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An Interview with Lawrence Carroll

Calculus of Calm


Educator Lawrence Carroll
  • Educator Lawrence Carroll

As a young teacher in New South Wales in the 1980s, Lawrence Carroll threw his extracurricular energies into helping people master the Tasman Sea, co-founding the Australian School Surfing Association, teaching lifesaving along with mathematics. That was before he went through the hell of losing a first love and thence to India, Bali, and Europe. Twenty years of study brought him to long sessions of stillness, to hundred-mile runs, and then to the Berkshires, where he found his path bringing him back again to teaching high school math.

Coming back into the third-millennium classroom in 2006 was a shock, like returning to one's once-bucolic hometown and finding it choked and bustling. Pressure on teachers and kids had increased exponentially. Everybody was plugged in, wired for sound, and pulled in a million directions at once: top-down initiatives like No Child Left Behind, adversarial policies like zero tolerance, and warp-speed social lives buzzing in their brains. Not the ideal setting for sharing the joys of higher mathematics.

Bringing meditation to school, Carroll found that many kids dove into the silence like happy otters and the whole room changed. Since 2009, he's been teaching other teachers at the Pittsfield, Massachusetts, and Averill Park, New York, school districts, life coaching teachers and teens, and refining his Silence to Greatness and Sink and Think programs. In 2011 he was nominated for a Distinctive Educator of the Berkshires award.

"It began as a desperate and selfish need to help myself deal with my students' lack of respect and motivation," he writes in the abstract of "The Phenomenology of Silence," the presentation he'll be making to an Oxford Round Table. "Was my vision to make a valuable contribution to the lives of teenagers a pipe dream?"

Turned out he just needed to entice them into surfing another ocean. Now, Carroll is convinced that widespread introduction of meditation techniques can have as transformative an effect on education as technology, and it looks like the man may have caught quite a wave.

What was it like coming back to the classroom after two decades away?
When I first returned to education in 2006, I naively thought that what I had learned in my two decades of world travel and spiritual search would be readily transferable to the kids. I assumed they'd be polite, tolerant, interested, and diligent. I was shocked at how these standards and values were missing.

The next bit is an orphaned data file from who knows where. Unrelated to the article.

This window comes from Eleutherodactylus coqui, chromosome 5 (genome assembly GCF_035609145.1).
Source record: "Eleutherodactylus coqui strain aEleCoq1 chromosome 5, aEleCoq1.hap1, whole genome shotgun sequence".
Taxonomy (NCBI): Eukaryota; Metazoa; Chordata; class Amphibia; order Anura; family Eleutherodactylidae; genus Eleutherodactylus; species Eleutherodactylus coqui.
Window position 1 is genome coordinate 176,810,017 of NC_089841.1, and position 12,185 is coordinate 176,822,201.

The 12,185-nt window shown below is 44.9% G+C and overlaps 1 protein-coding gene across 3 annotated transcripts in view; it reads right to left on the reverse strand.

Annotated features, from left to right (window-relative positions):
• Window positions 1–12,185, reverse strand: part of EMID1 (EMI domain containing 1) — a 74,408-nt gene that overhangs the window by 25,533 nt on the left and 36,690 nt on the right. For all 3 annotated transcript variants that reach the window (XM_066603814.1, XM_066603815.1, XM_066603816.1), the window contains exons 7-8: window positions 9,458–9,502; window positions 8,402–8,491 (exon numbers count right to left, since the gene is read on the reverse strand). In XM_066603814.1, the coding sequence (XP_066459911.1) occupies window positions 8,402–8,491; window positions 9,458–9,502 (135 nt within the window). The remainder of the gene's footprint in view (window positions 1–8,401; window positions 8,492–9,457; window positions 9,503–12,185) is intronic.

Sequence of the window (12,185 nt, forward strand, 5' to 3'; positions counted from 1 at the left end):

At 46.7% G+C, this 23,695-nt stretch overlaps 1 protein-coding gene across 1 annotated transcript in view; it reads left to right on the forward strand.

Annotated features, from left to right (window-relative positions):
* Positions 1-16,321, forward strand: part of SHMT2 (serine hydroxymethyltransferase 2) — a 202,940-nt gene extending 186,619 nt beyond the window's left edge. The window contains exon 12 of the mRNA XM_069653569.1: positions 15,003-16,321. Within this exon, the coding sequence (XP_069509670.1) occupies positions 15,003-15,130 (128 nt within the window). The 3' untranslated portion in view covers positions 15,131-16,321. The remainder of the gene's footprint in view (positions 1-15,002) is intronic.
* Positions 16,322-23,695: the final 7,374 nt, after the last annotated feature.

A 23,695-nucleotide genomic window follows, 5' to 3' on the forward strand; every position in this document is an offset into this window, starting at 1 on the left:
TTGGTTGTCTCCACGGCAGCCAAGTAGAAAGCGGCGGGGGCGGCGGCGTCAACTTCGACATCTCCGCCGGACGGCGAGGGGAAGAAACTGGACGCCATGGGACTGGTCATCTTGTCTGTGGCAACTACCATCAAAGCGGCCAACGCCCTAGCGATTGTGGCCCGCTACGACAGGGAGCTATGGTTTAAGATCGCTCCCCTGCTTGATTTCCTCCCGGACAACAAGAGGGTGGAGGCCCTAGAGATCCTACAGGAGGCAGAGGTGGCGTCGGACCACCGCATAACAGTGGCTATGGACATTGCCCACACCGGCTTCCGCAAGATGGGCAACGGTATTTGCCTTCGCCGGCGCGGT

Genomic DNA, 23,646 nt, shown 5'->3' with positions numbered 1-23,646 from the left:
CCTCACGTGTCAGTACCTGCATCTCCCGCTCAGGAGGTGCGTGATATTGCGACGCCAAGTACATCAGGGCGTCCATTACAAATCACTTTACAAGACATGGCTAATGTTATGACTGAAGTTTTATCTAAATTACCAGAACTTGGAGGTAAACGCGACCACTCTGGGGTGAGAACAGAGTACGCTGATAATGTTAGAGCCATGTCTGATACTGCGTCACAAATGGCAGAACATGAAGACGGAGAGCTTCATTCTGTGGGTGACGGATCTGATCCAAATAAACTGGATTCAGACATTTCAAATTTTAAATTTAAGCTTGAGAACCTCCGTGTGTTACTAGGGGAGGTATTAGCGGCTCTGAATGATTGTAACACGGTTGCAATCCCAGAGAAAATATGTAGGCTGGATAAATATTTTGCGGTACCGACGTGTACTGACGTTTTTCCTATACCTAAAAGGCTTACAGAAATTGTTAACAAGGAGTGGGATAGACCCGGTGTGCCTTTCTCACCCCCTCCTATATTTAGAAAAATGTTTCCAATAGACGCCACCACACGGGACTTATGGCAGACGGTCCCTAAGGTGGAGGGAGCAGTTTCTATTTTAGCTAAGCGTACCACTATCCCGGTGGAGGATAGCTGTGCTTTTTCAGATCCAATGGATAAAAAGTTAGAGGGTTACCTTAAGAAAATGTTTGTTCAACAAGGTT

I spent the first two years of teaching reflecting and experimenting with pedagogical strategies. The classroom became my laboratory. When I introduced stress management through silence and reflection, everything changed. Stress started to dissolve, creating a happier and more productive classroom. The responses I was getting from teachers, parents, and students proved that I was on the right track. 

The effects were so significant that I'm now devoting myself entirely to consulting, trying to go to the heart of the problem. Safety and stress mitigation in the classroom is the foundation for successful learning; the more teachers, parents, and students I can reach the better. 

The first in your series of workshops for educators is about creating safe classrooms by lessening stress. What are some of the stress factors for students and teachers, in Australia and in the US? How did it get this bad?
Stress is part of any group where competitiveness, survival, and hierarchy exist, and many aren't conscious of how predominant stress is and the toll it takes on our health, effectiveness, and happiness. In this day and age, stress comes from a wide range of sources: poor diet, lack of sleep, overstimulation from cell phones and computers, relationships, pressures to do well at school/work, lack of downtime, financial worry, and more. These pressures are in both countries, although kids and teachers in Australia identify with an easygoing image.

Teachers and students here in the United States are under enormous stress. Primary indicators reveal that the educational system in the United States is failing in its mission. Academic performance in the US has fallen from second place in the world in the 1950s to 17th place in 2012. The attrition rate of new teachers within the first five years is nearly 50 percent and growing, resulting in an acute shortage of experienced educators. I believe this is in great part attributable to stress. 

The introduction of standardized rubrics and nationwide initiatives like No Child Left Behind and Race to the Top hasn't touched root causes. They often exacerbate the problems they seek to remedy. Many people—administrators, teachers, parents, students—feel disempowered to meaningfully reform their individual and collective lives.

Meanwhile, one of the current evaluation standards by which a teacher's performance is measured here in the US is to create an environment of safety where students are willing to take academic risks. This is a true art form. And unless a teacher can manage his or her own stress, it's unlikely that teacher will enable students to feel safe in their presence.

How do you get a room full of adolescents to invest themselves fully in meditating?